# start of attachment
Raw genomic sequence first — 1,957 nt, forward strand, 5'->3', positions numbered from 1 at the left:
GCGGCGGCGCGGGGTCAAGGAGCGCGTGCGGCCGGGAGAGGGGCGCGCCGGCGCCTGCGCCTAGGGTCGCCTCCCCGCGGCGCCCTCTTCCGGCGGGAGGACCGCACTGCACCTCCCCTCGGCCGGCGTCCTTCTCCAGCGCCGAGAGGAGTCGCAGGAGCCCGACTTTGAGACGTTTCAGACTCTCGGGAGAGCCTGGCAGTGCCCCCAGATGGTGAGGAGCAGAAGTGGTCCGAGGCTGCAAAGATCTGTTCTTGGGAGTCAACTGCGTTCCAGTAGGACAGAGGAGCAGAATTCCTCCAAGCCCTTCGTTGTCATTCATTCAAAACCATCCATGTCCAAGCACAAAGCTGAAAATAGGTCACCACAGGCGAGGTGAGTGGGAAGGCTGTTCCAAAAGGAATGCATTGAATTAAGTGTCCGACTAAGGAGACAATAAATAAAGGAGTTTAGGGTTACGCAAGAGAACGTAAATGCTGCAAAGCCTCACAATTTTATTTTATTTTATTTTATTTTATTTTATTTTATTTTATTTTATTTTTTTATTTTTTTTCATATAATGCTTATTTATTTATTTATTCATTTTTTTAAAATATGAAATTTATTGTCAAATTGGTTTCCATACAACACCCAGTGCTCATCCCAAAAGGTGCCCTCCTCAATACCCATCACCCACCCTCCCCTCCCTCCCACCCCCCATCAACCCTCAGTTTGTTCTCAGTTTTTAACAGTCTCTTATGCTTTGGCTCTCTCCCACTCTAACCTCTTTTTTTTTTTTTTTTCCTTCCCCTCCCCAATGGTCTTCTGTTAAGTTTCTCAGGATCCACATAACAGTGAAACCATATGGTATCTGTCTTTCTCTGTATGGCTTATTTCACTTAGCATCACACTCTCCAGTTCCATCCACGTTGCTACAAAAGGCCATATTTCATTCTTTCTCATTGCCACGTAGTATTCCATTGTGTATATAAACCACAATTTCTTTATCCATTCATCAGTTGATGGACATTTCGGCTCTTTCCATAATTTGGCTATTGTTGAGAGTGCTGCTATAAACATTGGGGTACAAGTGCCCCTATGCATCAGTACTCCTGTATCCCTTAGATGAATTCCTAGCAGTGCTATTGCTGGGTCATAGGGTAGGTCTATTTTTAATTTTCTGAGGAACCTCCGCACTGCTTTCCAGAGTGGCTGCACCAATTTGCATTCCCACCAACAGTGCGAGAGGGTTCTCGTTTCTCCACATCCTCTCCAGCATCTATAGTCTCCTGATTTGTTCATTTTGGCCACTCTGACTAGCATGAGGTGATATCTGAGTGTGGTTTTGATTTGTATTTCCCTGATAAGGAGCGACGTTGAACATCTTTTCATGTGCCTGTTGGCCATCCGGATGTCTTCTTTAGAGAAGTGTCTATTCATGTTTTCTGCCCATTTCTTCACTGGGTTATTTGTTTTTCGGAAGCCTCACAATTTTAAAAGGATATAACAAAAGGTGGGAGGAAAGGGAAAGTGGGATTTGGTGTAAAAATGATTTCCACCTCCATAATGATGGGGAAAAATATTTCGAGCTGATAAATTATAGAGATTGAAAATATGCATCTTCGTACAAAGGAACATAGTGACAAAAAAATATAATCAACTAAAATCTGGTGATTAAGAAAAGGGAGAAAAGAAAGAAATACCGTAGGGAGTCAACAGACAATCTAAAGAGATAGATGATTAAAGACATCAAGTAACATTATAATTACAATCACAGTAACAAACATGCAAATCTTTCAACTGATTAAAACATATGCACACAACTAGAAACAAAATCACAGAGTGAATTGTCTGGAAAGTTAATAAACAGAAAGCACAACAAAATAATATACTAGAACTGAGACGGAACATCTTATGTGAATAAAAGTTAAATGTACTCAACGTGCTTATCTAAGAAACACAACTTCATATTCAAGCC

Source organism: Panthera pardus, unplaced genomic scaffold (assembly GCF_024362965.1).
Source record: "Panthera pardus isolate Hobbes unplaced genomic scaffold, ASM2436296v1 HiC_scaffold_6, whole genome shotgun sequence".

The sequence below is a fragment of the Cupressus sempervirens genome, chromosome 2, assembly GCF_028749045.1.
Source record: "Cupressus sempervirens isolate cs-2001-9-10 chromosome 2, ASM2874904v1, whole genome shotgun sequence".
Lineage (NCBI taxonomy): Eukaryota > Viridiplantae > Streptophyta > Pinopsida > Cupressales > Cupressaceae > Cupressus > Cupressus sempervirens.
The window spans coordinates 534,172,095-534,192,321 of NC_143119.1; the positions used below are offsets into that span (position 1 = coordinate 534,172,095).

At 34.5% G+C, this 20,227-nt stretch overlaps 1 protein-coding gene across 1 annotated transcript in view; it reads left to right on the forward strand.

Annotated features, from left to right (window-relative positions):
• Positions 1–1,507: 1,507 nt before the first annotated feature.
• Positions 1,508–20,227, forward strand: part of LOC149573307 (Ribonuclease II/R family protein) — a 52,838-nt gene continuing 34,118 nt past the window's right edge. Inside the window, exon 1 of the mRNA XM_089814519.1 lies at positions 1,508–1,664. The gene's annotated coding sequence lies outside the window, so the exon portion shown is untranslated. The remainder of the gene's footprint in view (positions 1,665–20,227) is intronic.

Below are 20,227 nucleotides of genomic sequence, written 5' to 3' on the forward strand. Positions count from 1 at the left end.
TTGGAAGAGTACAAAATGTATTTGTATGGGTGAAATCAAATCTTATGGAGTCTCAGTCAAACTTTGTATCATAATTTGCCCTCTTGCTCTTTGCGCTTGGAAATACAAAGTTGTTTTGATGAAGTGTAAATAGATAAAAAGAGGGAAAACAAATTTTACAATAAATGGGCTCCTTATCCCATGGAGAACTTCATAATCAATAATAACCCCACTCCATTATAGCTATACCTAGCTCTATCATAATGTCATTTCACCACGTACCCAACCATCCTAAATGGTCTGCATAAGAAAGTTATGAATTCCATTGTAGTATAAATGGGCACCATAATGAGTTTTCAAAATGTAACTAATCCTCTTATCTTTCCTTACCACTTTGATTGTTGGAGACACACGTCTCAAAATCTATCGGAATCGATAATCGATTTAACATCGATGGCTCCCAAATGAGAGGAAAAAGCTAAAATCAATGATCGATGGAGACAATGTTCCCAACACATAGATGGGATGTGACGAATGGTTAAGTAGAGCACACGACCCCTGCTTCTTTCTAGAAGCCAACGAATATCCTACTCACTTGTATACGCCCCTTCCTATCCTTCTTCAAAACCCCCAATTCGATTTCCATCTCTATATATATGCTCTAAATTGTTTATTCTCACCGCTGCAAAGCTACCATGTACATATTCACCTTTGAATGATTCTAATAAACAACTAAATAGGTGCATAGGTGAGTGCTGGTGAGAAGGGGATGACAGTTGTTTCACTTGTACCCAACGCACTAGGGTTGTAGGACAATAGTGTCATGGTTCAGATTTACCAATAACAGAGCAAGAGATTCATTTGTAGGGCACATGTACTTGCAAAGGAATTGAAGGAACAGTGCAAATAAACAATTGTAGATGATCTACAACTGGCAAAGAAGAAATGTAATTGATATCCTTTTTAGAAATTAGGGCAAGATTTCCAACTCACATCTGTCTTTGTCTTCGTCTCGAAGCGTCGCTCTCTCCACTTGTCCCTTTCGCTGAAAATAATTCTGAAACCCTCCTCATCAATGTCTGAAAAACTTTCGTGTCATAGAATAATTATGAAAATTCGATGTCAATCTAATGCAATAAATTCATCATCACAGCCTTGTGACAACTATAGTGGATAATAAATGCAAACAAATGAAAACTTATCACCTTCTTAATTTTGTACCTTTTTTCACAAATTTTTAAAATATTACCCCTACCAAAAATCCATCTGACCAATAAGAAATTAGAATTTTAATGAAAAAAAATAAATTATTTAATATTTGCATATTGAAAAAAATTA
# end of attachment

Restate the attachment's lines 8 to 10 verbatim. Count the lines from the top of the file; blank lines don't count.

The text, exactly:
The window spans coordinates 534,172,095-534,192,321 of NC_143119.1; the positions used below are offsets into that span (position 1 = coordinate 534,172,095).

At 34.5% G+C, this 20,227-nt stretch overlaps 1 protein-coding gene across 1 annotated transcript in view; it reads left to right on the forward strand.

Annotated features, from left to right (window-relative positions):